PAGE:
News: Apache Wicket Clustering With Multiple Options
We’ve been seeing more and more implementations of IPageStore out in the wild for Apache Wicket. The interface basically decides how Wicket will store the Pagemap for your application. The default that ships with Wicket uses DiskPageStore which is an implementation that stores the serialized pages grouped in a single file per pagemap. After reading a wonderful blog post on Letsgetdugg a few days ago: Clustering Wicket for fun and profit!, I decided to take a look at writing an implementation using Hazelcast – an “open source clustering and highly scalable data distribution platform”. The implementation below borrows heavily from Victor. It basically creates a HazelcastInstance in the constructor and then overrides all the methods necessary from AbstractPageStore. Take a look at the rest of the article to see the code behind a Hazelcast based page store.
- Posted by: Andrew Lombardi
- Posted on: February 23 2010 03:59 EST
- Re: Apache Wicket Clustering With Multiple Options by Istvan Soos on February 23 2010 09:06 EST
- Re: Apache Wicket Clustering With Multiple Options by Jan de Jonge on February 23 2010 15:10 EST
- Re: Apache Wicket Clustering With Multiple Options by Troll McTroll on February 25 2010 07:42 EST
- Re: Apache Wicket Clustering With Multiple Options by null on February 25 2010 12:31 EST
- What performance problem by x y on February 24 2010 05:31 EST
- food for thought by mike green on July 02 2010 04:43 EDT
Cool. I like this combination :)
Yet another area where Wicket shines in the Web framework arena. The last time I checked Tapestry was doing very, very badly in this area. Even performance was a very serious issue in the latest Tapestry 5 release. Many companies I know that have used Tapestry in their last projects are ruling it out completely for future projects. It's sad Tapestry is dying this way. It was once a very good framework that I loved. Jan
The last time I checked Wicket was doing very, very badly in all areas. Even performance was a very serious issue in the latest Wicket 1.4 release. Many companies I know that have used Wicket in their last projects are ruling it out completely for future projects. It's sad Wicket is dying this way. It was once a very good framework that I loved.
I find that in the US people or more open to people of any age who can do the job. I've literally hear manager folks say in Holland that coders that are older than 30(!) are losers who didn't make it to management. That same company had the hiring policy of getting people straight from colleague so that it 'would be easier to incorporate them in your culture and older people became to rigid in their views anyway'. It's sad, because there are plenty of enthusiastic coders in Holland but this culture of middle-management doesn't do much for 'coding as a career'. Moving to the US has been very refreshing to me in that respect, and I have coder colleagues of all ages now, who I feel are respected for what they deliver rather than their age.
Ugh wtf, this reply was meant for a whole other thread. TSS weirdness! For this thread: I haven't been aware complaints of people about degrading performance in Wicket 1.4 etc. Sounds very much like a Troll to me.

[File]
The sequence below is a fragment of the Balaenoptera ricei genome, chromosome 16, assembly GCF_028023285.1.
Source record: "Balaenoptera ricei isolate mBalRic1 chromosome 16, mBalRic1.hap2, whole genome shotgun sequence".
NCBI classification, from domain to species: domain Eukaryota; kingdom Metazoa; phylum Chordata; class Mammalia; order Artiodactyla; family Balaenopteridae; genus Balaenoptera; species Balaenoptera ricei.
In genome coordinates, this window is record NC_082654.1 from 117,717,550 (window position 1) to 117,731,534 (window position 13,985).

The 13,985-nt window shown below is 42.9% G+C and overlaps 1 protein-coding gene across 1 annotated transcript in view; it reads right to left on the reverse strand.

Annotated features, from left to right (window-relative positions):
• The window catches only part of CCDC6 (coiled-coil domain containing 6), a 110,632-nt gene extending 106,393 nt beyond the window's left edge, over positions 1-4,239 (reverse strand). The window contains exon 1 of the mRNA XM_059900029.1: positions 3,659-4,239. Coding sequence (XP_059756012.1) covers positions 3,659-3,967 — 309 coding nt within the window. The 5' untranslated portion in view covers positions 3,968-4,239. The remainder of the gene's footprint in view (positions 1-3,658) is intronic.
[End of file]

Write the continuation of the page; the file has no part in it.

definitely a troll Eelco. the name was "Troll McTroll"
In my former company I worked with Jan de Jonge. He told me once that he knows that Tapestry 5 is the best web framework out there, but he doesn't want anyone else to know it so he can always be few steps above his competition. He also confessed that he will constantly bash it on forums hoping that way to distract others from using it. He also said he will deny his intentions if somebody ever disclose it to public. BTW, congrats to Wicket! Very good framework also.
I really like component based frameworks and Wicket is a lovely bit of software but this is a performance issue that needs more highlighting. Managing the UI component tree on the server side has this problem that request based frameworks (struts etc) and client side frameworks (flex, GWT) dont. By the same token GWT etc dont make it clear how expensive (and how much care) it is to make a server side call (that is not a problem at all for Wicket). Not an easy decision to make between client side vs server side. For me request vs component is very easy ;)
Hey, what a great post. But I still have a question. I tried to apply the code “as is” to my Wicket app after I read the article http://www.pdfok.com/watch/seam-reference.pdf-8763532.html . I started 2 instances of web server behind the haproxy to see what will happen. But I get ‘Page Expired’ exception (especially on an Ajax request) when a request hits second instance. The problem (traced down) is in this line: IPageMap pageMap = session.pageMapForName(requestParameters.getPageMapName(), false); The PageMap returned from the session is null. Is extra configuration needed for your clustering solution to work? The Session.(IPageMap)getAttribute(attributeForPageMapName(pageMapName)); simply returns null for the second web server instance. Any suggestions would be really appreciated.